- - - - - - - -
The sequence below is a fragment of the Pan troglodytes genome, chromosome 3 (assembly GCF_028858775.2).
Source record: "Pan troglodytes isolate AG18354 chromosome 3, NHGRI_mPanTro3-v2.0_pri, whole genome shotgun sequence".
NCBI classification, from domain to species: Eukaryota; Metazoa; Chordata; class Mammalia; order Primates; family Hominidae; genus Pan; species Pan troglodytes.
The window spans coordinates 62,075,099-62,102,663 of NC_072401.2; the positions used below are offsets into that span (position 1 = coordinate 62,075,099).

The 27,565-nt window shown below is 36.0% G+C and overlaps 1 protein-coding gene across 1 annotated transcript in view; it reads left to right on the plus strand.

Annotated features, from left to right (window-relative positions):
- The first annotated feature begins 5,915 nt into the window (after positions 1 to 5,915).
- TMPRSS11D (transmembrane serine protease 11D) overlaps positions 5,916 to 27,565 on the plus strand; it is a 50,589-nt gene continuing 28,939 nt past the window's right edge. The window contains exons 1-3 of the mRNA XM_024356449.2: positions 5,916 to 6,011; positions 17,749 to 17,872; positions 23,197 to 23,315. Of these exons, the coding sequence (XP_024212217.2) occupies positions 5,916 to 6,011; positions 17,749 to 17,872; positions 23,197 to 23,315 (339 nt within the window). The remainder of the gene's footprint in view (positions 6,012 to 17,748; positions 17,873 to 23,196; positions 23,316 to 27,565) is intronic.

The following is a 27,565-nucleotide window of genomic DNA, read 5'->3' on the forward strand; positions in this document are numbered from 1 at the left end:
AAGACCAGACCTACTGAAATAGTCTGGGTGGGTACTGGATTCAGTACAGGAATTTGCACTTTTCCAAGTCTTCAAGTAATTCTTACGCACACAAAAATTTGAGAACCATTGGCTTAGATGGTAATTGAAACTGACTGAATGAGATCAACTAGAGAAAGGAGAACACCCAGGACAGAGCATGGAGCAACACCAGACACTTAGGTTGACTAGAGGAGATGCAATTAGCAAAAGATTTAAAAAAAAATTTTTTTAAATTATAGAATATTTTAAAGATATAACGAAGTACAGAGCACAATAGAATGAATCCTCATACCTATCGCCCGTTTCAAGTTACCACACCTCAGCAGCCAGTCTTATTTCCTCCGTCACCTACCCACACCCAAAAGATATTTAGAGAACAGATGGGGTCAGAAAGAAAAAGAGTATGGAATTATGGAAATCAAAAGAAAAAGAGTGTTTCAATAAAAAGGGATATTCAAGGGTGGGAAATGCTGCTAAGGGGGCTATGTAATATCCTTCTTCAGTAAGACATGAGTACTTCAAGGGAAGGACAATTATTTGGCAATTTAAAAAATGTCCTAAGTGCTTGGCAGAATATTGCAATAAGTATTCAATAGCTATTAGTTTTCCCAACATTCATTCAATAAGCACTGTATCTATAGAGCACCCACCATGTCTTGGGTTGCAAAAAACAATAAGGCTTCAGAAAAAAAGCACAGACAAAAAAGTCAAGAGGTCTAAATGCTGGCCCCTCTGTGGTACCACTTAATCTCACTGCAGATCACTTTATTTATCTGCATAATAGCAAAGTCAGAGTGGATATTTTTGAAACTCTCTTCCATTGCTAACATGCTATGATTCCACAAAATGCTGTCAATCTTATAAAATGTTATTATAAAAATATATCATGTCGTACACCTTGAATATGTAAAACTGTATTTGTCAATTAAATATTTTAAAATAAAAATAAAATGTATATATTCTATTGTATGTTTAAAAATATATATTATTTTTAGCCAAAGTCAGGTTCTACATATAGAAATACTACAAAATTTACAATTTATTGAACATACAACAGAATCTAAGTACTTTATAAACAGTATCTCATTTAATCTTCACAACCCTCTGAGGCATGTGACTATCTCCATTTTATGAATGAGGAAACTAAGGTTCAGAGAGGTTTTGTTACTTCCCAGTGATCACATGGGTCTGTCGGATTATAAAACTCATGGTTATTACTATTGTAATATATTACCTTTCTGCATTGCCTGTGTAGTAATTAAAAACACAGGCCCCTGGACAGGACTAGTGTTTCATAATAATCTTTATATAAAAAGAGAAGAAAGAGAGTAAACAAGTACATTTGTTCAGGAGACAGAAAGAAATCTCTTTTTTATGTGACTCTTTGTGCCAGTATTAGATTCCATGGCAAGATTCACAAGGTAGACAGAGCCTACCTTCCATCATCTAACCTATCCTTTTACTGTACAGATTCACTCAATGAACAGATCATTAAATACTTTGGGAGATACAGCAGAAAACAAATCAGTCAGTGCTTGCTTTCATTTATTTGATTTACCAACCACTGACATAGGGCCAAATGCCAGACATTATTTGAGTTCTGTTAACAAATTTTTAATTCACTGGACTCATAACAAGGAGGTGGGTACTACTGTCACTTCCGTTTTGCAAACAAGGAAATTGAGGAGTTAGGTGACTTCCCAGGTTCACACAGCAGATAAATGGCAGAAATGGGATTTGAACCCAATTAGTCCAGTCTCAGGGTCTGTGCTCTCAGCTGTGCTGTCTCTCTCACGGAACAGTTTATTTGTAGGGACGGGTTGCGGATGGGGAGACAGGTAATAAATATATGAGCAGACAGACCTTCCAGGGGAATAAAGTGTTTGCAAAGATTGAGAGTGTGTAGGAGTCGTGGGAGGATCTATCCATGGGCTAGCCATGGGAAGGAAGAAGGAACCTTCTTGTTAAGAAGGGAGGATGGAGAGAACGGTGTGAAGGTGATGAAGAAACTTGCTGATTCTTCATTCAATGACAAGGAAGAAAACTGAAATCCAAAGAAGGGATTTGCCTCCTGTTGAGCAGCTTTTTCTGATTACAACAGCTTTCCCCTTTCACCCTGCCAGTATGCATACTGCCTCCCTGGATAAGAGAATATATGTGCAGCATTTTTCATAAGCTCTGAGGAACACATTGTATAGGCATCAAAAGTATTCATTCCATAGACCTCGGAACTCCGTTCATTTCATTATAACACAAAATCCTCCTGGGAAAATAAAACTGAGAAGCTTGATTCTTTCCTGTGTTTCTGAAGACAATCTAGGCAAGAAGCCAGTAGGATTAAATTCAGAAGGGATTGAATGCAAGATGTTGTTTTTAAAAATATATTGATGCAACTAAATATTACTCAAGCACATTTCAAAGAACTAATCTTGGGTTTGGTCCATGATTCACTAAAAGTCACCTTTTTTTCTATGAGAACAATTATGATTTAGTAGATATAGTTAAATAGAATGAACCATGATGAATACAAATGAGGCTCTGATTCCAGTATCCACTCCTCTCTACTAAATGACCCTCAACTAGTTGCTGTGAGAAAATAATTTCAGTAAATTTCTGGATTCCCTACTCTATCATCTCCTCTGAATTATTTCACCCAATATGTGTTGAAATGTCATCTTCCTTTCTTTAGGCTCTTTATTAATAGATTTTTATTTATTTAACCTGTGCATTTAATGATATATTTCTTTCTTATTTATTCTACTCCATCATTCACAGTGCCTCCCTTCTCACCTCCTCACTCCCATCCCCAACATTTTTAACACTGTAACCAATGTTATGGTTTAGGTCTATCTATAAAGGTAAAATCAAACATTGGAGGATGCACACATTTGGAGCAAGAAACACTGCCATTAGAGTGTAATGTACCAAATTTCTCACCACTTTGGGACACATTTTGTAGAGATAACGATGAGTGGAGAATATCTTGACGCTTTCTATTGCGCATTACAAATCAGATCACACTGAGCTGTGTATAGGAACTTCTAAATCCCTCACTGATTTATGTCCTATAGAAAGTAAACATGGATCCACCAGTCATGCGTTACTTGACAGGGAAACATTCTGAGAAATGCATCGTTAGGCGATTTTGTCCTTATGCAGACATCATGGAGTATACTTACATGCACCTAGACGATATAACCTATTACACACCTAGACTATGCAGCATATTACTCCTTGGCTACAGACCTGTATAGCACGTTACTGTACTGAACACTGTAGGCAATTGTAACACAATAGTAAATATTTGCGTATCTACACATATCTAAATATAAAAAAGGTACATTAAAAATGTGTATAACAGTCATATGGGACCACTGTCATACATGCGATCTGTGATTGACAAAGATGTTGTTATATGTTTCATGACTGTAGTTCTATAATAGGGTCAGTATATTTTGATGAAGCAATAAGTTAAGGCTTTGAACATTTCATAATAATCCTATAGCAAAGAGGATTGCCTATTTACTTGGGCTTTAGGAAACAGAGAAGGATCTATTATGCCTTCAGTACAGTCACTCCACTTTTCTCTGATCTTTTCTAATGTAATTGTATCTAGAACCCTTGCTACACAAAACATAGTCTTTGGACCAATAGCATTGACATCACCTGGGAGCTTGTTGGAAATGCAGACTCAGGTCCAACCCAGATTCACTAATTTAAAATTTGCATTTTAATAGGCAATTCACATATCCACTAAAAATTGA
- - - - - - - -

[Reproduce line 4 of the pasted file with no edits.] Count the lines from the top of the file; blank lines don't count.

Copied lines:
The window spans coordinates 62,075,099-62,102,663 of NC_072401.2; the positions used below are offsets into that span (position 1 = coordinate 62,075,099).